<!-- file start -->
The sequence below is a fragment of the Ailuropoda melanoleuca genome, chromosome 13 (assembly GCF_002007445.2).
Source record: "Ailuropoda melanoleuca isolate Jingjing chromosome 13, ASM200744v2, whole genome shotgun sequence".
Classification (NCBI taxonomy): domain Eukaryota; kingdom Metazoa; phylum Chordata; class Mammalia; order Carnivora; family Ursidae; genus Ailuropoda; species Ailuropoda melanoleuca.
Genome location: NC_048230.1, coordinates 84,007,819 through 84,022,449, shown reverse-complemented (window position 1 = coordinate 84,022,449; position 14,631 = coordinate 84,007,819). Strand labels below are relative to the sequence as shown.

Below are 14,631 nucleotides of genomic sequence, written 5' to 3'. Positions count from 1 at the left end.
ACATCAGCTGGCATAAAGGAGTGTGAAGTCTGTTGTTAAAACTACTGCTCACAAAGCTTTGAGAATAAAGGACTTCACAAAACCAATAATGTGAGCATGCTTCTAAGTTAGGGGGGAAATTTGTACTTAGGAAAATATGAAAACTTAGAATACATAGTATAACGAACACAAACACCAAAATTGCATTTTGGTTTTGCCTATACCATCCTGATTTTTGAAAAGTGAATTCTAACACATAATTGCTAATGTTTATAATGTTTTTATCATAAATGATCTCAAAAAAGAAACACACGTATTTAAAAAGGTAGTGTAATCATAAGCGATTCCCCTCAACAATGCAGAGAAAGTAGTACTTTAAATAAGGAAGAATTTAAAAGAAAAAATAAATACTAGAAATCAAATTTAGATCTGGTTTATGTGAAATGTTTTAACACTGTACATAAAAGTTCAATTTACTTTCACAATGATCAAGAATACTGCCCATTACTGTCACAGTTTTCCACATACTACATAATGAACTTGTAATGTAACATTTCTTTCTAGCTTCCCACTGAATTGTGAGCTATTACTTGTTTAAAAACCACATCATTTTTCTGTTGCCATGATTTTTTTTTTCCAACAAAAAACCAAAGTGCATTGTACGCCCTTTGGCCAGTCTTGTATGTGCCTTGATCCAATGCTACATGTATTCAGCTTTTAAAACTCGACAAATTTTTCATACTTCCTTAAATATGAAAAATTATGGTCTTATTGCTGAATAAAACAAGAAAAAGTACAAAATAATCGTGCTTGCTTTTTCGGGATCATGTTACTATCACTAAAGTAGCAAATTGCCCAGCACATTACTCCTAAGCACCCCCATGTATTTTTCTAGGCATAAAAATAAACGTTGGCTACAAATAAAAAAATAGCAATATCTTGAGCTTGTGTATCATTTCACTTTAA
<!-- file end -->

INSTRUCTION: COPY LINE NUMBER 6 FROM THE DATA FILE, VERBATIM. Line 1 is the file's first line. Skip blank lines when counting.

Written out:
ACATCAGCTGGCATAAAGGAGTGTGAAGTCTGTTGTTAAAACTACTGCTCACAAAGCTTTGAGAATAAAGGACTTCACAAAACCAATAATGTGAGCATGCTTCTAAGTTAGGGGGGAAATTTGTACTTAGGAAAATATGAAAACTTAGAATACATAGTATAACGAACACAAACACCAAAATTGCATTTTGGTTTTGCCTATACCATCCTGATTTTTGAAAAGTGAATTCTAACACATAATTGCTAATGTTTATAATGTTTTTATCATAAATGATCTCAAAAAAGAAACACACGTATTTAAAAAGGTAGTGTAATCATAAGCGATTCCCCTCAACAATGCAGAGAAAGTAGTACTTTAAATAAGGAAGAATTTAAAAGAAAAAATAAATACTAGAAATCAAATTTAGATCTGGTTTATGTGAAATGTTTTAACACTGTACATAAAAGTTCAATTTACTTTCACAATGATCAAGAATACTGCCCATTACTGTCACAGTTTTCCACATACTACATAATGAACTTGTAATGTAACATTTCTTTCTAGCTTCCCACTGAATTGTGAGCTATTACTTGTTTAAAAACCACATCATTTTTCTGTTGCCATGATTTTTTTTTTCCAACAAAAAACCAAAGTGCATTGTACGCCCTTTGGCCAGTCTTGTATGTGCCTTGATCCAATGCTACATGTATTCAGCTTTTAAAACTCGACAAATTTTTCATACTTCCTTAAATATGAAAAATTATGGTCTTATTGCTGAATAAAACAAGAAAAAGTACAAAATAATCGTGCTTGCTTTTTCGGGATCATGTTACTATCACTAAAGTAGCAAATTGCCCAGCACATTACTCCTAAGCACCCCCATGTATTTTTCTAGGCATAAAAATAAACGTTGGCTACAAATAAAAAAATAGCAATATCTTGAGCTTGTGTATCATTTCACTTTAA